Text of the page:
Digital forensics

Understanding Critical Windows Artifacts and Their Relevance During An Investigation: Artifacts

Security Ninja
June 22, 2016 by
Security Ninja

We discussed NTFS timestamps in Part 1 of this series. In this article, we will look at some of the artifacts which can point out  a program execution on a Windows system. Mainly we will talk about artifacts such as Prefetch Files, Application Compatibility Cache (shim cache, RecentFileCache, amcache), Jump Lists, Most Recently Used (MRU-Last Visited, RunMRU), UserAssist.

So let's see how what these interesting artifacts are, where are they located and how they can be useful during an investigation.

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Prefetch Files

Whenever an Application is executed/run, Windows creates a corresponding prefetch files (.pf).Mani purpose of a prefetch file is to decrease the start time of the application. Its format is usually like the name of the executable followed by a hash of the location from where it was run and a .pf extension. Each prefetch file will contain Most important artifact inside a .pf file is what files/directories/dlls used by the application during first 10 seconds of the startup that actually will be used by the system when the application is executed again and will be loaded in memory even before it is asked by underlying application code/dependency. On the drive, the prefetch files are location at C:WindowsPrefetch and on registry it is located at HKEY_LOCAL_MACHINESYSTEMCurrentControlSetControlSession ManagerMemory ManagementPrefetchParameters. EnablePrefetcher key should be set to following values:

0: Disables Prefetching.

1: Enabled Prefetching on Application Start.

2: Enabled Prefetching for Boot.

3: Enabled Prefetching for Application Startup and Boot.

Below we can see the prefetch on the system using WinPrefetchView tool. Here is an example of a Splunk Prefetch file and note created time, modification time and last run time are all same. It also shows the path from where the application was run.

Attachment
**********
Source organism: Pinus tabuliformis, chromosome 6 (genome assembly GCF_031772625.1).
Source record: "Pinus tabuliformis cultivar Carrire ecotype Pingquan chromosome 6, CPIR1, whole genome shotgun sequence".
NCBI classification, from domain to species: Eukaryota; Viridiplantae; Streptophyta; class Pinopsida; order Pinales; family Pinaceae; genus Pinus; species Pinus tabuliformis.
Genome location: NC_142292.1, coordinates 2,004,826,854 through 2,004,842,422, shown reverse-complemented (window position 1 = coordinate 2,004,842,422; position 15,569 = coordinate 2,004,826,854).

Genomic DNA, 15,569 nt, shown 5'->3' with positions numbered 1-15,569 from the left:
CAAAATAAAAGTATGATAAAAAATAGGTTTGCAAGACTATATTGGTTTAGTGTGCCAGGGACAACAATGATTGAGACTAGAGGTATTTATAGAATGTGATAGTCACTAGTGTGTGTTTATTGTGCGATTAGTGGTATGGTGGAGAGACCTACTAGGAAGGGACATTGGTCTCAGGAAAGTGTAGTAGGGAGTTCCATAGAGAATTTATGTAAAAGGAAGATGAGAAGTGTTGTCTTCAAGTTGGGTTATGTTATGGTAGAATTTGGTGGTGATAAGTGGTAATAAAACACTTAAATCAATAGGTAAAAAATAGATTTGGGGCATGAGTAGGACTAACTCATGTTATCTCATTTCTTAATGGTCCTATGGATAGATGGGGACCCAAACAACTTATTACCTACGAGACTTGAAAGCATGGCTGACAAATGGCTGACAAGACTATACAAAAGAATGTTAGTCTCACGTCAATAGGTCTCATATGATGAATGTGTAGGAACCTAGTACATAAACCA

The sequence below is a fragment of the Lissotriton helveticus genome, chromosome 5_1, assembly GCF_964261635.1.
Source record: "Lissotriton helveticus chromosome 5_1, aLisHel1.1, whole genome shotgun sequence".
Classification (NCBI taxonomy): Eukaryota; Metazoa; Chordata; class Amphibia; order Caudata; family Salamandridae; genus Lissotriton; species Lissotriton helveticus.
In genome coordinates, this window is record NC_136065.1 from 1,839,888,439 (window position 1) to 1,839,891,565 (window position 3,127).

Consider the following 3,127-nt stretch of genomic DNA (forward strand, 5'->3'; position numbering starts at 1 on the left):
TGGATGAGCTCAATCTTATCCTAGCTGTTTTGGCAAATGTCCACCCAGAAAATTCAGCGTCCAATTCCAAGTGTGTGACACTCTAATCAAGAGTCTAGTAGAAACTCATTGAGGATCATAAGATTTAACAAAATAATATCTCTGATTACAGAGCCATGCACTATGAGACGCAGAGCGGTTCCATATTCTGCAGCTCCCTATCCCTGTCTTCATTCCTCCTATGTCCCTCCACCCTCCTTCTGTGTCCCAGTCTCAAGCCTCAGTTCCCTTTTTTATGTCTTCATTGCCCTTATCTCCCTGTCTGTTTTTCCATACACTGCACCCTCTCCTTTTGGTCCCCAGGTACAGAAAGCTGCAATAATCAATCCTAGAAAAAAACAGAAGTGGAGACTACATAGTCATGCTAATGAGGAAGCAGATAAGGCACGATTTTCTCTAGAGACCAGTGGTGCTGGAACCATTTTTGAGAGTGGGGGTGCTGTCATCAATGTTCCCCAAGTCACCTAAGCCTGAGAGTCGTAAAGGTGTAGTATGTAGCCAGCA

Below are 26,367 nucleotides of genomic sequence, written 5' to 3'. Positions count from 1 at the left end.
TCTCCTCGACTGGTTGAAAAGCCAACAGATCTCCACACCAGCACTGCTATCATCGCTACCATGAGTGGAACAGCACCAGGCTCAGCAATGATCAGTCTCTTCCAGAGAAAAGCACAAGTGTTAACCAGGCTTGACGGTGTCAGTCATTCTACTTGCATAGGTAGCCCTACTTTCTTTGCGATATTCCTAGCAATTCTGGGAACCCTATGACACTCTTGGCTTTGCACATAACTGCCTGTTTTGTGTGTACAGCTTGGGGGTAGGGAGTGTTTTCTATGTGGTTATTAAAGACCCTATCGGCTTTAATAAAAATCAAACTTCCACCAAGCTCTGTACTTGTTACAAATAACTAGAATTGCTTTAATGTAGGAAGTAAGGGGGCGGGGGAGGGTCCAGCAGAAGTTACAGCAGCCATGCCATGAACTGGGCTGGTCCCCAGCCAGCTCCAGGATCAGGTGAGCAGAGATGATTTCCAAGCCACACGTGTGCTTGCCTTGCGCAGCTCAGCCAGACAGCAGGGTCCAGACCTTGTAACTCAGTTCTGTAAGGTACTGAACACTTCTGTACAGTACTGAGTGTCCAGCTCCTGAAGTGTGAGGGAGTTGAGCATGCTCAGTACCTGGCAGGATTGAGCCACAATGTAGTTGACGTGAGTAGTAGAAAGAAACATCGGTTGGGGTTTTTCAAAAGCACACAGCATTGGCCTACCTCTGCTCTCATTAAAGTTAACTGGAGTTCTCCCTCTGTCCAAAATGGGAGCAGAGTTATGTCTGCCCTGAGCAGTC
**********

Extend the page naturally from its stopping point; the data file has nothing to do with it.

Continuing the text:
Since the attackers now have become intelligent, they even remove all these prefetch files from the system before leaving the system to remove any trail. However, Prefetch files also exist in memory and can be parsed by a volatility plugin named 'prefetchparser'. This is a very simple plugin and just requires the image name. Syntax is

  • –f <imagename> prefetchparser

UserAssist Key

This key is used to fill up User Start Menu with the frequently used GUI-based applications. What it does is that it maintains a count of applications under each user's NTUSER.DAT file. It is located in registry at HKEY_CURRENT_USERSoftwareMicrosoftWindowsCurrentVersionExplorerUserAssist and if you are in Win 7 there will be 2 GUID:

  • CEBFF5CD-…:Executable File Location
  • F4E57C4B-…..: Shortcut File Execution

Values there are ROT-13 encoded, but count value can be parsed using RegRipper with its userassist plugin. Below is a sample output of RegRipper parsing the count of userassist along with the executable location.

Jump Lists

Jump Lists are an addition to Windows 7 and are an indication of Recent User Activity. User activity can be either via keyboard, console or RDP. It will give an indication which files the user has recently opened under the respective application. Below is a snapshot of recent Files which were opened in Notepad. Windows derive these lists from two folders namely

  • AutomaticDestination : Located at C:Users<Username>AppDataRoamingMicrosoftWindowsRecent. Files in this location are named 16 hexadecimal digits which are called as AppID and followed by the extension automaticDestinations-ms. This folder has a Compound File Binary(CFB) which act as a container for DestList stream(which is a collection of MRU/MFU entries with timestamp information, target file name, etc.) and individual SHLLINK streams.